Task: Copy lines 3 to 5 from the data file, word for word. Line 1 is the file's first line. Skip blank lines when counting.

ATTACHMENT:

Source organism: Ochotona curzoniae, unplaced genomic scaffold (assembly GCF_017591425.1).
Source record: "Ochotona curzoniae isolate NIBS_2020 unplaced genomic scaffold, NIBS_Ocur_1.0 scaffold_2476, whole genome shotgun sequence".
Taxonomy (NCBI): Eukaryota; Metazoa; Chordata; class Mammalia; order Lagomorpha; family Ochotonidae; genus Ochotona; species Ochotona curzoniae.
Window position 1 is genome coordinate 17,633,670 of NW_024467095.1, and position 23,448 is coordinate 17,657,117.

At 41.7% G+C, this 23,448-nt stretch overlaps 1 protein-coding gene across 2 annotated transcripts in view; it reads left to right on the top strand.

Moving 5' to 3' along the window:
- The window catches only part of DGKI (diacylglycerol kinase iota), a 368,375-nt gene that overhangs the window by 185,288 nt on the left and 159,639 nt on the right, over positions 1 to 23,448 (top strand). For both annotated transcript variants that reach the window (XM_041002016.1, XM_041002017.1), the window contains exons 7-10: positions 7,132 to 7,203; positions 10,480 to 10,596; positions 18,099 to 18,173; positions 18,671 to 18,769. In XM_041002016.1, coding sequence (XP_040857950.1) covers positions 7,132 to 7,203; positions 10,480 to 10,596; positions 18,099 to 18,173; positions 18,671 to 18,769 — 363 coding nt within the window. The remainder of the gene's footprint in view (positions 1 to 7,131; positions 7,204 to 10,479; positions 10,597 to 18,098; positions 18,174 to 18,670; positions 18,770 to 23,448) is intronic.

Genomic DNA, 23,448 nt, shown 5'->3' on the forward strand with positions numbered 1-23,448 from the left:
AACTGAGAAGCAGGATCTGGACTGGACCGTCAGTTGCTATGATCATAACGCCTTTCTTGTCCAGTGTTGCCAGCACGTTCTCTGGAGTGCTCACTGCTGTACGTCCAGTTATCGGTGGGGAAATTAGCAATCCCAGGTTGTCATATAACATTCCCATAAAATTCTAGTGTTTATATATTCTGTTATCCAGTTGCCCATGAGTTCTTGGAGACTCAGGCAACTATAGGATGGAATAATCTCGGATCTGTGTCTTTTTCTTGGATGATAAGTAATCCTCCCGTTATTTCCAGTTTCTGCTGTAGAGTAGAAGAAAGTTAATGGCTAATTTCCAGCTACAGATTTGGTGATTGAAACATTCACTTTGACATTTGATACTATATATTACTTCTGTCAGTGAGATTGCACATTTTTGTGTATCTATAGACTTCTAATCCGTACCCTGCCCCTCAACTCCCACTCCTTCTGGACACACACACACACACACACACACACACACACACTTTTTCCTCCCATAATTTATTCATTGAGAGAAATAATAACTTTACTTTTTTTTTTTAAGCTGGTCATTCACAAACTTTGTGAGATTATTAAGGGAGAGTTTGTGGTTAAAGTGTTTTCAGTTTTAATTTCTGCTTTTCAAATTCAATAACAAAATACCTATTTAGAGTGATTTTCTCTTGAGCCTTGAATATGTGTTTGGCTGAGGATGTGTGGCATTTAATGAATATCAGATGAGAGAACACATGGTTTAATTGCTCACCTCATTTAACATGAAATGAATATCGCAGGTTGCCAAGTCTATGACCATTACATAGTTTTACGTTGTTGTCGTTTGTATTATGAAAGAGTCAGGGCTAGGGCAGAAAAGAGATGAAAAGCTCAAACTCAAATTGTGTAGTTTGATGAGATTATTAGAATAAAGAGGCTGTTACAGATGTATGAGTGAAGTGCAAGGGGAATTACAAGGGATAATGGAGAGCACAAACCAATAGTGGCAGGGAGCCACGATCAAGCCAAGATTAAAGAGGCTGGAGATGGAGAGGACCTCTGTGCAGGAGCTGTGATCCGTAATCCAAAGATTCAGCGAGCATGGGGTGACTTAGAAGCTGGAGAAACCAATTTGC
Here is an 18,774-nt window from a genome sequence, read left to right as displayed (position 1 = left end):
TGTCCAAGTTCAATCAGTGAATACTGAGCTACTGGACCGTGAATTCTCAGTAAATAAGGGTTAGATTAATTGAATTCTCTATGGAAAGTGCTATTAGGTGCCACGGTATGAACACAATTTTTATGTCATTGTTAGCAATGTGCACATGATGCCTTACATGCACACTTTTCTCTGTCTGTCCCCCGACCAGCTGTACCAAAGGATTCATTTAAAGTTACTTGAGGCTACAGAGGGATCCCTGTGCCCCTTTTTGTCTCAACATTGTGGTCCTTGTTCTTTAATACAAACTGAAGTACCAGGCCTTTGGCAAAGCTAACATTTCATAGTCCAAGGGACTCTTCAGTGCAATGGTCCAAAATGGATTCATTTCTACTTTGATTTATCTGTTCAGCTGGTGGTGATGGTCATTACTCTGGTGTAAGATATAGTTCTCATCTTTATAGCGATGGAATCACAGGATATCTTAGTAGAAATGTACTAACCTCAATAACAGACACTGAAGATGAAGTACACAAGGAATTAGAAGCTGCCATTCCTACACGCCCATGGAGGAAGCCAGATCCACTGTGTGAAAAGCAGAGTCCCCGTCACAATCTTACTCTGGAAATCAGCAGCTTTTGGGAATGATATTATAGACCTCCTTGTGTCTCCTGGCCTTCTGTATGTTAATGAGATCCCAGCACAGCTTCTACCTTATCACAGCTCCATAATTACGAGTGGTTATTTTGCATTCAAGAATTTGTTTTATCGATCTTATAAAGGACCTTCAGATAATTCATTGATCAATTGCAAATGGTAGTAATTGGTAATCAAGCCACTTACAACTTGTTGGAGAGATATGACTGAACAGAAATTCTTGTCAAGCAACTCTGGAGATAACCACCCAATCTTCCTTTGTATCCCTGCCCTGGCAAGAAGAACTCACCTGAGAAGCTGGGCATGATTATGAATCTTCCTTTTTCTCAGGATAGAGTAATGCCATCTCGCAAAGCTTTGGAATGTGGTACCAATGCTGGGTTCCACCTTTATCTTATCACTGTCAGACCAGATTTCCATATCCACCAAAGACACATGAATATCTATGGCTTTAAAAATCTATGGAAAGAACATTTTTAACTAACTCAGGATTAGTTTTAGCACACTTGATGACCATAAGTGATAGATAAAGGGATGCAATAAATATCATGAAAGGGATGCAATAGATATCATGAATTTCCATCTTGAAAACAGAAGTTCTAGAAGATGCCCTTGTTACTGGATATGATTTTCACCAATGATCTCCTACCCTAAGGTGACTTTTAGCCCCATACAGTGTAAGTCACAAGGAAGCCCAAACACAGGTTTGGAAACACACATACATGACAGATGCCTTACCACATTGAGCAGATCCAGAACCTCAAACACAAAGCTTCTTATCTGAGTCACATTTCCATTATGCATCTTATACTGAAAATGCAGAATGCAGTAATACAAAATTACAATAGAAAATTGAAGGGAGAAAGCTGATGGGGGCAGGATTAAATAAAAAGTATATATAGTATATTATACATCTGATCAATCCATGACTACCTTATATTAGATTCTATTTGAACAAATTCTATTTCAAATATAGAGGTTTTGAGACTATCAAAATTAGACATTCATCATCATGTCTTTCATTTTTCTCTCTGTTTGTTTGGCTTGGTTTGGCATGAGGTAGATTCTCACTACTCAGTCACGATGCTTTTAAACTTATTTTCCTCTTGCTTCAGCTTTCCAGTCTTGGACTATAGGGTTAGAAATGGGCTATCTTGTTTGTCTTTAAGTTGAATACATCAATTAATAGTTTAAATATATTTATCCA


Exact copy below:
Taxonomy (NCBI): Eukaryota; Metazoa; Chordata; class Mammalia; order Lagomorpha; family Ochotonidae; genus Ochotona; species Ochotona curzoniae.
Window position 1 is genome coordinate 17,633,670 of NW_024467095.1, and position 23,448 is coordinate 17,657,117.

At 41.7% G+C, this 23,448-nt stretch overlaps 1 protein-coding gene across 2 annotated transcripts in view; it reads left to right on the top strand.